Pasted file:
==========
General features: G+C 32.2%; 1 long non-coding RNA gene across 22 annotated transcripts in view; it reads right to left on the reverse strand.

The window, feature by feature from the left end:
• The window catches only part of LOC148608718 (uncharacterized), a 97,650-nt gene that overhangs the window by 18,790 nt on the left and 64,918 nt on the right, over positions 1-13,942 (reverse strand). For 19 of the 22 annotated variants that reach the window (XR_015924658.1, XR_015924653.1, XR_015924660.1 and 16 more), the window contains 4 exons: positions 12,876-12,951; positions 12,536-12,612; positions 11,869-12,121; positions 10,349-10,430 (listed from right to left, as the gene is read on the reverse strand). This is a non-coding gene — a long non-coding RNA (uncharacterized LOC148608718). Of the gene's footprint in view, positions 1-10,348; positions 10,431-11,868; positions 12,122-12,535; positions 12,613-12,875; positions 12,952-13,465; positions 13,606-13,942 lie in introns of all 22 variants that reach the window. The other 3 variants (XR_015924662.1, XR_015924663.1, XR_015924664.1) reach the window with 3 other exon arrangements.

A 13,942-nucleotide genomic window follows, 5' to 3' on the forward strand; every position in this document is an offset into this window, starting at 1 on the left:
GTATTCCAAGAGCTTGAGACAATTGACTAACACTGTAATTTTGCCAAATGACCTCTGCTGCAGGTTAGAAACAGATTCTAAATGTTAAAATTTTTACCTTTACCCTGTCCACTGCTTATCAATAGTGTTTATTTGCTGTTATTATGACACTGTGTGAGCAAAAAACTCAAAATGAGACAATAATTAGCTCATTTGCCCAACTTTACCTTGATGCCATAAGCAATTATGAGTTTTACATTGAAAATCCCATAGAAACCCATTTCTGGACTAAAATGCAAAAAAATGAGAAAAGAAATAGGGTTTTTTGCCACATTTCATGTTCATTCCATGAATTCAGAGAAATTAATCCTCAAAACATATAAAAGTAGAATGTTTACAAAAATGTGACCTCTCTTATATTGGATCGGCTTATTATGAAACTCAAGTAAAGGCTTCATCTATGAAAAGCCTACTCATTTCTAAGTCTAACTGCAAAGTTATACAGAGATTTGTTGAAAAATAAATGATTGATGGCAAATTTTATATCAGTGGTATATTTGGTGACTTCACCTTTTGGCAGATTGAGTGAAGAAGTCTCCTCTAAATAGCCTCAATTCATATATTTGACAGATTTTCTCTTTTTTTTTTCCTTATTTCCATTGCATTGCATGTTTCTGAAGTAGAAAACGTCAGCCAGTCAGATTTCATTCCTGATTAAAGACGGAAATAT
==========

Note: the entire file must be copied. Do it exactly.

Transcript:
General features: G+C 32.2%; 1 long non-coding RNA gene across 22 annotated transcripts in view; it reads right to left on the reverse strand.

The window, feature by feature from the left end:
• The window catches only part of LOC148608718 (uncharacterized), a 97,650-nt gene that overhangs the window by 18,790 nt on the left and 64,918 nt on the right, over positions 1-13,942 (reverse strand). For 19 of the 22 annotated variants that reach the window (XR_015924658.1, XR_015924653.1, XR_015924660.1 and 16 more), the window contains 4 exons: positions 12,876-12,951; positions 12,536-12,612; positions 11,869-12,121; positions 10,349-10,430 (listed from right to left, as the gene is read on the reverse strand). This is a non-coding gene — a long non-coding RNA (uncharacterized LOC148608718). Of the gene's footprint in view, positions 1-10,348; positions 10,431-11,868; positions 12,122-12,535; positions 12,613-12,875; positions 12,952-13,465; positions 13,606-13,942 lie in introns of all 22 variants that reach the window. The other 3 variants (XR_015924662.1, XR_015924663.1, XR_015924664.1) reach the window with 3 other exon arrangements.

A 13,942-nucleotide genomic window follows, 5' to 3' on the forward strand; every position in this document is an offset into this window, starting at 1 on the left:
GTATTCCAAGAGCTTGAGACAATTGACTAACACTGTAATTTTGCCAAATGACCTCTGCTGCAGGTTAGAAACAGATTCTAAATGTTAAAATTTTTACCTTTACCCTGTCCACTGCTTATCAATAGTGTTTATTTGCTGTTATTATGACACTGTGTGAGCAAAAAACTCAAAATGAGACAATAATTAGCTCATTTGCCCAACTTTACCTTGATGCCATAAGCAATTATGAGTTTTACATTGAAAATCCCATAGAAACCCATTTCTGGACTAAAATGCAAAAAAATGAGAAAAGAAATAGGGTTTTTTGCCACATTTCATGTTCATTCCATGAATTCAGAGAAATTAATCCTCAAAACATATAAAAGTAGAATGTTTACAAAAATGTGACCTCTCTTATATTGGATCGGCTTATTATGAAACTCAAGTAAAGGCTTCATCTATGAAAAGCCTACTCATTTCTAAGTCTAACTGCAAAGTTATACAGAGATTTGTTGAAAAATAAATGATTGATGGCAAATTTTATATCAGTGGTATATTTGGTGACTTCACCTTTTGGCAGATTGAGTGAAGAAGTCTCCTCTAAATAGCCTCAATTCATATATTTGACAGATTTTCTCTTTTTTTTTTCCTTATTTCCATTGCATTGCATGTTTCTGAAGTAGAAAACGTCAGCCAGTCAGATTTCATTCCTGATTAAAGACGGAAATAT